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J Mol Cell Cardiol. 2017 Sep;110:15-25. doi: 10.1016/j.yjmcc.2017.06.012. Epub 2017 Jul 11.

Exploring the mitochondrial microRNA import pathway through Polynucleotide Phosphorylase (PNPase).

Author information

1
Division of Exercise Physiology, West Virginia University School of Medicine, Morgantown, WV 26506, United States; Mitochondria, Metabolism & Bioenergetics Working Group, West Virginia University School of Medicine, Morgantown, WV 26506, United States.
2
Mitochondria, Metabolism & Bioenergetics Working Group, West Virginia University School of Medicine, Morgantown, WV 26506, United States.
3
Division of Exercise Physiology, West Virginia University School of Medicine, Morgantown, WV 26506, United States.
4
Cancer Cell Biology, West Virginia University School of Medicine, Morgantown, WV 26506, United States.
5
Division of Exercise Physiology, West Virginia University School of Medicine, Morgantown, WV 26506, United States; Mitochondria, Metabolism & Bioenergetics Working Group, West Virginia University School of Medicine, Morgantown, WV 26506, United States. Electronic address: jhollander@hsc.wvu.edu.

Abstract

Cardiovascular disease is the primary cause of mortality for individuals with type 2 diabetes mellitus. During the diabetic condition, cardiovascular dysfunction can be partially attributed to molecular changes in the tissue, including alterations in microRNA (miRNA) interactions. MiRNAs have been reported in the mitochondrion and their presence may influence cellular bioenergetics, creating decrements in functional capacity. In this study, we examined the roles of Argonaute 2 (Ago2), a protein associated with cytosolic and mitochondrial miRNAs, and Polynucleotide Phosphorylase (PNPase), a protein found in the inner membrane space of the mitochondrion, to determine their role in mitochondrial miRNA import. In cardiac tissue from human and mouse models of type 2 diabetes mellitus, Ago2 protein levels were unchanged while PNPase protein expression levels were increased; also, there was an increase in the association between both proteins in the diabetic state. MiRNA-378 was found to be significantly increased in db/db mice, leading to decrements in ATP6 levels and ATP synthase activity, which was also exhibited when overexpressing PNPase in HL-1 cardiomyocytes and in HL-1 cells with stable miRNA-378 overexpression (HL-1-378). To assess potential therapeutic interventions, flow cytometry evaluated the capacity for targeting miRNA-378 species in mitochondria through antimiR treatment, revealing miRNA-378 level-dependent inhibition. Our study establishes PNPase as a contributor to mitochondrial miRNA import through the transport of miRNA-378, which may regulate bioenergetics during type 2 diabetes mellitus. Further, our data provide evidence that manipulation of PNPase levels may enhance the delivery of antimiR therapeutics to mitochondria in physiological and pathological conditions.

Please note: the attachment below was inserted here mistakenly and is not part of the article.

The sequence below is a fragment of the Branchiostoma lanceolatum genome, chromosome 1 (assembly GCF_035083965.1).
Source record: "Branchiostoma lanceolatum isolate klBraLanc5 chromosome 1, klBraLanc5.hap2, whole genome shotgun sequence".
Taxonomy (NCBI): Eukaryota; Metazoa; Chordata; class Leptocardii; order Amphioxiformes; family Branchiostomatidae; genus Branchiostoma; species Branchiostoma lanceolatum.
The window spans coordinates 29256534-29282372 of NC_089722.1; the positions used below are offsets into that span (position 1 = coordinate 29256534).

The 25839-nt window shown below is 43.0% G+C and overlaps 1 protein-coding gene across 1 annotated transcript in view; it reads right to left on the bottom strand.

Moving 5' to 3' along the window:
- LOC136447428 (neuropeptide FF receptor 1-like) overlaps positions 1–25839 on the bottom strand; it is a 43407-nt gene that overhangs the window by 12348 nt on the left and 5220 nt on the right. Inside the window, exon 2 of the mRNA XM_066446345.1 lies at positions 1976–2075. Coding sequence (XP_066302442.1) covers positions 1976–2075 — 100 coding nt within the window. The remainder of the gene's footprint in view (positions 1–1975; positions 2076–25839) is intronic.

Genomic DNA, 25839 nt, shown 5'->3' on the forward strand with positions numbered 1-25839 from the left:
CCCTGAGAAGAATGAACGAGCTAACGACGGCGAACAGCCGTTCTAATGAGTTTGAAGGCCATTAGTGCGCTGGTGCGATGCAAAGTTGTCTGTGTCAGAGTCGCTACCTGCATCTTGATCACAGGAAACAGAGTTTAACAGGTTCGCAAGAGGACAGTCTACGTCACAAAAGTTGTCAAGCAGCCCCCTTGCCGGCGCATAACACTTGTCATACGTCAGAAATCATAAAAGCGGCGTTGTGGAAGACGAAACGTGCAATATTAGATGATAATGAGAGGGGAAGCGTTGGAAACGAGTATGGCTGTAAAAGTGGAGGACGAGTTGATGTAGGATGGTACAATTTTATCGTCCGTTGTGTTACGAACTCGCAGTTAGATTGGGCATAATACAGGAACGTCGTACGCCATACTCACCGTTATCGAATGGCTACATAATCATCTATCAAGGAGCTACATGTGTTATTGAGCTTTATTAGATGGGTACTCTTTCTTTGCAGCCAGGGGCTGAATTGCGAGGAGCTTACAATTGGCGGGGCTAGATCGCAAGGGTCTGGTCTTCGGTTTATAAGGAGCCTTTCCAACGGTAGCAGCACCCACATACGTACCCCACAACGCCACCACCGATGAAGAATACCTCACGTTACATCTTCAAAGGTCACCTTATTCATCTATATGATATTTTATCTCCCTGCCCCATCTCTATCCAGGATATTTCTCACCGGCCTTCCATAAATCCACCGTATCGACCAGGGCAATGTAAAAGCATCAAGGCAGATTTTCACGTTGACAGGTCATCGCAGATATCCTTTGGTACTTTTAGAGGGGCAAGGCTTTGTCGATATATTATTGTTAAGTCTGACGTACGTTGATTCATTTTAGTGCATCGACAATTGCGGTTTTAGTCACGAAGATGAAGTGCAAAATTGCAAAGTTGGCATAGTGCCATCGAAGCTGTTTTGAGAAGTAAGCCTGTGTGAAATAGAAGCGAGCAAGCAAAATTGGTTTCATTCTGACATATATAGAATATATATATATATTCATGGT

KEYWORDS:

Bioenergetics; Diabetes mellitus; Mitochondria; microRNA

PMID:
28709769
PMCID:
PMC5854179
DOI:
10.1016/j.yjmcc.2017.06.012
[Indexed for MEDLINE]
Free PMC Article

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